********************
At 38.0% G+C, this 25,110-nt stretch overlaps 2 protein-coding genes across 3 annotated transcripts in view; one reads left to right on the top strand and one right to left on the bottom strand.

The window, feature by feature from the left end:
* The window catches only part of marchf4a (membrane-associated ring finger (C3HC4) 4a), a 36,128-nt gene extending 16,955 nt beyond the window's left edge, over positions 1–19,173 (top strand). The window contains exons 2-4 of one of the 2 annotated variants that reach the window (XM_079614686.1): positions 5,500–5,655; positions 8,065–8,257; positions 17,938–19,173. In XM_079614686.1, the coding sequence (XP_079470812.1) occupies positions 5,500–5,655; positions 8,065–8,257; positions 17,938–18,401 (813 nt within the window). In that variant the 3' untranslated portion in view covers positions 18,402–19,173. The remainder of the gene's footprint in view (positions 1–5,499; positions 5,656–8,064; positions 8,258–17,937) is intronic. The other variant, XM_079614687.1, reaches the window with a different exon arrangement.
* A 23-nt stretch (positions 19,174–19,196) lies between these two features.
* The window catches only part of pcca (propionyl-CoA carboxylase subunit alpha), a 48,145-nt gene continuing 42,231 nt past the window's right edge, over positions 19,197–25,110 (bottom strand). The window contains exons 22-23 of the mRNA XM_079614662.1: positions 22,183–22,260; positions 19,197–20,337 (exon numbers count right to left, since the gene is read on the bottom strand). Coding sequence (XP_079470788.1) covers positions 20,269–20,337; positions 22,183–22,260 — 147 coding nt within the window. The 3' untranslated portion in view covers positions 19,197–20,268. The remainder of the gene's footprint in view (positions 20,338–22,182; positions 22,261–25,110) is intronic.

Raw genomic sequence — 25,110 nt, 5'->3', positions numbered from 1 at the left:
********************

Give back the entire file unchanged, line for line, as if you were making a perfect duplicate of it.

At 38.0% G+C, this 25,110-nt stretch overlaps 2 protein-coding genes across 3 annotated transcripts in view; one reads left to right on the top strand and one right to left on the bottom strand.

The window, feature by feature from the left end:
* The window catches only part of marchf4a (membrane-associated ring finger (C3HC4) 4a), a 36,128-nt gene extending 16,955 nt beyond the window's left edge, over positions 1–19,173 (top strand). The window contains exons 2-4 of one of the 2 annotated variants that reach the window (XM_079614686.1): positions 5,500–5,655; positions 8,065–8,257; positions 17,938–19,173. In XM_079614686.1, the coding sequence (XP_079470812.1) occupies positions 5,500–5,655; positions 8,065–8,257; positions 17,938–18,401 (813 nt within the window). In that variant the 3' untranslated portion in view covers positions 18,402–19,173. The remainder of the gene's footprint in view (positions 1–5,499; positions 5,656–8,064; positions 8,258–17,937) is intronic. The other variant, XM_079614687.1, reaches the window with a different exon arrangement.
* A 23-nt stretch (positions 19,174–19,196) lies between these two features.
* The window catches only part of pcca (propionyl-CoA carboxylase subunit alpha), a 48,145-nt gene continuing 42,231 nt past the window's right edge, over positions 19,197–25,110 (bottom strand). The window contains exons 22-23 of the mRNA XM_079614662.1: positions 22,183–22,260; positions 19,197–20,337 (exon numbers count right to left, since the gene is read on the bottom strand). Coding sequence (XP_079470788.1) covers positions 20,269–20,337; positions 22,183–22,260 — 147 coding nt within the window. The 3' untranslated portion in view covers positions 19,197–20,268. The remainder of the gene's footprint in view (positions 20,338–22,182; positions 22,261–25,110) is intronic.

Raw genomic sequence — 25,110 nt, 5'->3', positions numbered from 1 at the left: